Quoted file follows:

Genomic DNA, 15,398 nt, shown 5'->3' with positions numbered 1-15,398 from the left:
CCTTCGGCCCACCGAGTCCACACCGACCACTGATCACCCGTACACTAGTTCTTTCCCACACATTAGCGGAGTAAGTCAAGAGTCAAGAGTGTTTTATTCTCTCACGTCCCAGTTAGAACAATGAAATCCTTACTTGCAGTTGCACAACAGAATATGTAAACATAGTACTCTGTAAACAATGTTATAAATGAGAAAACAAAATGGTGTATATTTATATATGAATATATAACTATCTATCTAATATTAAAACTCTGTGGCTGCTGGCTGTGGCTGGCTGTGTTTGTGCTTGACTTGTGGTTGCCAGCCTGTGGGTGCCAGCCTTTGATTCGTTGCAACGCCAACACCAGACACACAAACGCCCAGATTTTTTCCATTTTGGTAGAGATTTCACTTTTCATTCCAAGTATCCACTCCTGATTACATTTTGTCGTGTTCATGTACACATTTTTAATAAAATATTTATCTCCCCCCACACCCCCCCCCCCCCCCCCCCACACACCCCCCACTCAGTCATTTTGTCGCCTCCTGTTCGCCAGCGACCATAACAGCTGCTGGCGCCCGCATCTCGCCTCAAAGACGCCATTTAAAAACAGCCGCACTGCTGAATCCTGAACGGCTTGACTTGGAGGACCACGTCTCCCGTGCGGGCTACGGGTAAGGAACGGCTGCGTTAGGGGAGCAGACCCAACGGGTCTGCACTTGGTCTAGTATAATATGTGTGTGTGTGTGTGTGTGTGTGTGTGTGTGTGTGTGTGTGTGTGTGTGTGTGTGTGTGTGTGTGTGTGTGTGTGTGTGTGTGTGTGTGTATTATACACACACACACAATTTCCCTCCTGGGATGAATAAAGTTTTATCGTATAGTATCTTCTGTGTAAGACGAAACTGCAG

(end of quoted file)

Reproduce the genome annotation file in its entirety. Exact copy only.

Genomic DNA, 15,398 nt, shown 5'->3' with positions numbered 1-15,398 from the left:
CCTTCGGCCCACCGAGTCCACACCGACCACTGATCACCCGTACACTAGTTCTTTCCCACACATTAGCGGAGTAAGTCAAGAGTCAAGAGTGTTTTATTCTCTCACGTCCCAGTTAGAACAATGAAATCCTTACTTGCAGTTGCACAACAGAATATGTAAACATAGTACTCTGTAAACAATGTTATAAATGAGAAAACAAAATGGTGTATATTTATATATGAATATATAACTATCTATCTAATATTAAAACTCTGTGGCTGCTGGCTGTGGCTGGCTGTGTTTGTGCTTGACTTGTGGTTGCCAGCCTGTGGGTGCCAGCCTTTGATTCGTTGCAACGCCAACACCAGACACACAAACGCCCAGATTTTTTCCATTTTGGTAGAGATTTCACTTTTCATTCCAAGTATCCACTCCTGATTACATTTTGTCGTGTTCATGTACACATTTTTAATAAAATATTTATCTCCCCCCACACCCCCCCCCCCCCCCCCCCACACACCCCCCACTCAGTCATTTTGTCGCCTCCTGTTCGCCAGCGACCATAACAGCTGCTGGCGCCCGCATCTCGCCTCAAAGACGCCATTTAAAAACAGCCGCACTGCTGAATCCTGAACGGCTTGACTTGGAGGACCACGTCTCCCGTGCGGGCTACGGGTAAGGAACGGCTGCGTTAGGGGAGCAGACCCAACGGGTCTGCACTTGGTCTAGTATAATATGTGTGTGTGTGTGTGTGTGTGTGTGTGTGTGTGTGTGTGTGTGTGTGTGTGTGTGTGTGTGTGTGTGTGTGTGTGTGTGTGTGTGTGTGTATTATACACACACACACAATTTCCCTCCTGGGATGAATAAAGTTTTATCGTATAGTATCTTCTGTGTAAGACGAAACTGCAG